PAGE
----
A Canyonlands Figure-8
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Eric over at packrafting adventures designed and put this trip together.
This July, I decided to finally take a Swiftwater Safety Course and up my safety game on whitewater. The course ended up being really underwhelming, but I got to meet a few cool people, and Eric was one of them. Eric is an aventure racer and general outdoor enthusiast with a penchant for maps and long routes with a bit of suffering involved. We bonded over backcountry travel, alpine-style, and kept in contact after the class.
Fast-forward a month or so, and Eric invites me on a canyonlands figure-8 of his own devising. The general idea is that you start somewhere in the Canyonlands of Utah, hit the Colorado River to the confluence with the Green river, hike up and then do it in reverse (Green -> Colorado). This is a pretty neat trip in the backpacking/packrafting world.
We figured out dates (mid-September) and fired it off. Eric did all the schmoozing with park rangers and logistics, and I agreed to just have a good attitude about carrying heavy packs.
Prep involved five days of food, at least 4.5L of water, bags to poop into, paddling gear and clothing. The food all had to be put into rat sacks because apparently rodents are a big problem on the waterway. We also had to carry a fire pan even though a statewide fireban was in effect. The rules have since been rewritten here, but it was annoying.
Our packs ended up being 60+ pounds, with water and food. Soul-crushing, especially since I believe the Hyperlight Mountain Gear 4400s we were both using tend to collapse with heavy loads.
I kept it light by only bringing one set of clothing, but three pairs of socks. Socks are important. Don’t skimp.
We woke up early that first day and drove out to place the car shuttle. It was nice and cool in the evening and I listened to Dark Side of the Moon the whole way out there. It was nice to have a whole week off to just go sleep in the desert. We were out and walking into our first canyon just an hour or so later.
That first day was mostly getting used to the weight of the packs and descending into slot canyons, walking on cobble-ish rocks and over soft sand and down. We covered about 6.5 miles to the Colorado river, exploring the canyons and slowly getting baked out by the sun, then had a glorious transition and paddled to Spanish Bottom.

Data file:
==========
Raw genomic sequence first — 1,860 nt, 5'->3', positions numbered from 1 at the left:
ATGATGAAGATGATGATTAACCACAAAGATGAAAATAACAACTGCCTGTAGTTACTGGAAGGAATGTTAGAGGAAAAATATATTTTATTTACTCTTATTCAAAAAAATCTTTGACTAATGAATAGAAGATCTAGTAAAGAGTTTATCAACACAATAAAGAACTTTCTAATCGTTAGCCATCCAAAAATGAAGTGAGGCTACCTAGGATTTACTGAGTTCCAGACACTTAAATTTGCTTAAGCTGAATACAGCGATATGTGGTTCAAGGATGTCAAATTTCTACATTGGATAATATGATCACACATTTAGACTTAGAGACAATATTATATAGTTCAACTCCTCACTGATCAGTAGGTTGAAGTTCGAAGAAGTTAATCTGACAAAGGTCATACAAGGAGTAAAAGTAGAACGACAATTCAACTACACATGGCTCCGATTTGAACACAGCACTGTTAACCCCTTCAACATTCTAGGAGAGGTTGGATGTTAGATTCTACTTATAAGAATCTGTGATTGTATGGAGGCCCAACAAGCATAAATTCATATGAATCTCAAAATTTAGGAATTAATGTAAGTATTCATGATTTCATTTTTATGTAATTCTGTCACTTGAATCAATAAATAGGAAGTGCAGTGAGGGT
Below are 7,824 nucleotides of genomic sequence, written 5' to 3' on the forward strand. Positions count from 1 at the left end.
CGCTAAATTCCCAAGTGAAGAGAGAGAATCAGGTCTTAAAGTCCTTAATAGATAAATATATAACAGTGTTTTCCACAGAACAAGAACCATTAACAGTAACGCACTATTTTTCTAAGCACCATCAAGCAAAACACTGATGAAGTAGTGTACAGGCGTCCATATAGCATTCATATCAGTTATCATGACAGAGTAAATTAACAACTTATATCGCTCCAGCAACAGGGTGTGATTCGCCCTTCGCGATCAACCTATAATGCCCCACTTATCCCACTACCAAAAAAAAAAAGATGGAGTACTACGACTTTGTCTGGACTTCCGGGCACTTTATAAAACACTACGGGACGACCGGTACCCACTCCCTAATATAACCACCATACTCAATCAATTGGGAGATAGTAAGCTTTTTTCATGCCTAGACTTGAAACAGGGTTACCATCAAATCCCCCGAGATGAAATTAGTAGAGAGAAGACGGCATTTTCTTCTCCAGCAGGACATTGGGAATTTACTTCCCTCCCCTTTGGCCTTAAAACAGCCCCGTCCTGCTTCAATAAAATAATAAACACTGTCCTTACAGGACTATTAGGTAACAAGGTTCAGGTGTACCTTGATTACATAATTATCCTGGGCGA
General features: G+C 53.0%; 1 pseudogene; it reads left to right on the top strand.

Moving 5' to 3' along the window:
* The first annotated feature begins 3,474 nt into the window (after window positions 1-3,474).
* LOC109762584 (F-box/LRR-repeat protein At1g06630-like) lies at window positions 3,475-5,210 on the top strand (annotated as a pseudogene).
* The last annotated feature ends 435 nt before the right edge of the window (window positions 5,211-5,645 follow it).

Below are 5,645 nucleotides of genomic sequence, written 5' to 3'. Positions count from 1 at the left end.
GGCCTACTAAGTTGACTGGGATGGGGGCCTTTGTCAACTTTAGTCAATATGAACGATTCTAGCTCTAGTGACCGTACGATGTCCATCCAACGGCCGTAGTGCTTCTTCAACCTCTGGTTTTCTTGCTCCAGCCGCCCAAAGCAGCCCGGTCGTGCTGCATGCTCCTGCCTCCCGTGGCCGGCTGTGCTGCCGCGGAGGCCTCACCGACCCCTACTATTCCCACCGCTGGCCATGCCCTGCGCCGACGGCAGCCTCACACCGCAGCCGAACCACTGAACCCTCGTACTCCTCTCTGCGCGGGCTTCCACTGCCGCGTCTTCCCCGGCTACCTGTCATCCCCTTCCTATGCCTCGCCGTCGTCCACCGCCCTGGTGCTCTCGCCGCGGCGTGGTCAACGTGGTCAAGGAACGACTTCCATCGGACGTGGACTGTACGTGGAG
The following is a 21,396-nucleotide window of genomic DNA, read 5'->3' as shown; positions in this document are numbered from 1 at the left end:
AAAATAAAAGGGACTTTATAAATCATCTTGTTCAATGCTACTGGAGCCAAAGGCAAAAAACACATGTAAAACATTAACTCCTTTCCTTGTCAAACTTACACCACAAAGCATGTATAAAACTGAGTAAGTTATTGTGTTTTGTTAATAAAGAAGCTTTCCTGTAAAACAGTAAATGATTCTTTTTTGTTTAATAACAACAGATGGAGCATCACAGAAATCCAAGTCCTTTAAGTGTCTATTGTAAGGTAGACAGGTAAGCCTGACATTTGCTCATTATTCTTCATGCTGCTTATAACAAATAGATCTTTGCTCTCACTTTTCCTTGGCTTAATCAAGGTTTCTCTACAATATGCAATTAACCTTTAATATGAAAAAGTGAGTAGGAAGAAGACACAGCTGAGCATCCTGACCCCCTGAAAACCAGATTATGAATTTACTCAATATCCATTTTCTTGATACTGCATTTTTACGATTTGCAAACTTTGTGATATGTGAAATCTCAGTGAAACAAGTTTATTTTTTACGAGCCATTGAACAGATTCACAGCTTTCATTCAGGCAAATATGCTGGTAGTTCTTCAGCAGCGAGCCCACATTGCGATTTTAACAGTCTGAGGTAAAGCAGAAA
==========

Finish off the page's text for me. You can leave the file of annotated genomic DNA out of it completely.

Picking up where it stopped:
The river was low, flat and slow but it felt amazing to be in the boat instead of carrying it.
We had enough time after getting to camp we decided to hike up and check out the dollhouse. The hike up was pretty steep, something like 2500 feet, but it was worth it without packs.
After exploring for a while and failing to find the actual Anasazi Granary, we headed back down to camp and to sleep, going to bed pretty early. My notes mention something about a “Flotilla of Scum”, which was a reference to the random collections of pond scum and foam on the river.
Day two was a hard day for me. We agreed to wake up at 5:30 every morning just so we’d have time to hike before the sun totally destroyed us. It was actually really nice to get into the rhythm, it definitely set the expectation for how the day was going to go, too. Eric is an efficient machine at packing, and I like to eat oatmeal, so we usually wouldn’t leave camp before 7:00 or so.
Starting our hike with the same 2500 foot climb as the previous day, but with our fully loaded packs, was pretty morale destroying. We’d end up covering 18 miles before going to sleep however, so it only got harder.
We started off by going to the overlook point, which was nice because we got to ditch the packs for a while and see the river from as high up as possible.
From there we hiked down and back around, dropping briefly into Water Canyon and then mindlessly slogging up Shot Canyon. Water was hard to find and I felt pretty terrible most of the day. The sun was always there.
For some reason I thought getting to Chimney Rock would be some kind of relief from marching in the heat, but it really just marked the midpoint of the day. We kept slogging, eventually dropping off of the plateau and down back into the maze itself. We spent the rest of the day trudging slowly through soft sand. We did get to pass the gallery though, so that was pretty cool.
We setup camp in Horse Canyon, then found a small spring for water and trudged back. We were absolutely destroyed and in bed by 7:45PM.
“These Goddamned deranged canyon bats” - Eric